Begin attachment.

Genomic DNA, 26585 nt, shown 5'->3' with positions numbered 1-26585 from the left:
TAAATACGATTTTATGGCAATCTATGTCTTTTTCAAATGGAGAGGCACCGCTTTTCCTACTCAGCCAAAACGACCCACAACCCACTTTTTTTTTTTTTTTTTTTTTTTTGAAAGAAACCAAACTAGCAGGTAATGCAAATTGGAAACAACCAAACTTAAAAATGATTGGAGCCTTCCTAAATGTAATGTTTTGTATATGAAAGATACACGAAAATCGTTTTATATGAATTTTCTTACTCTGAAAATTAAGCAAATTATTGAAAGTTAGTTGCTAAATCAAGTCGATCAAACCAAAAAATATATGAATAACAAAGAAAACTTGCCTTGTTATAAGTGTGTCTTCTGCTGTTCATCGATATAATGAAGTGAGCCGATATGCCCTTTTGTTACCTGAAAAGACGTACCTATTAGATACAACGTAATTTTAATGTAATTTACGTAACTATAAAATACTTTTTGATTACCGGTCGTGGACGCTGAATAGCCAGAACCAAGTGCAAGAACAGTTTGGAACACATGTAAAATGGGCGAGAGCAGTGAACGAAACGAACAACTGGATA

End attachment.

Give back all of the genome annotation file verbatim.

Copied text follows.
Genomic DNA, 26585 nt, shown 5'->3' with positions numbered 1-26585 from the left:
TAAATACGATTTTATGGCAATCTATGTCTTTTTCAAATGGAGAGGCACCGCTTTTCCTACTCAGCCAAAACGACCCACAACCCACTTTTTTTTTTTTTTTTTTTTTTTTGAAAGAAACCAAACTAGCAGGTAATGCAAATTGGAAACAACCAAACTTAAAAATGATTGGAGCCTTCCTAAATGTAATGTTTTGTATATGAAAGATACACGAAAATCGTTTTATATGAATTTTCTTACTCTGAAAATTAAGCAAATTATTGAAAGTTAGTTGCTAAATCAAGTCGATCAAACCAAAAAATATATGAATAACAAAGAAAACTTGCCTTGTTATAAGTGTGTCTTCTGCTGTTCATCGATATAATGAAGTGAGCCGATATGCCCTTTTGTTACCTGAAAAGACGTACCTATTAGATACAACGTAATTTTAATGTAATTTACGTAACTATAAAATACTTTTTGATTACCGGTCGTGGACGCTGAATAGCCAGAACCAAGTGCAAGAACAGTTTGGAACACATGTAAAATGGGCGAGAGCAGTGAACGAAACGAACAACTGGATA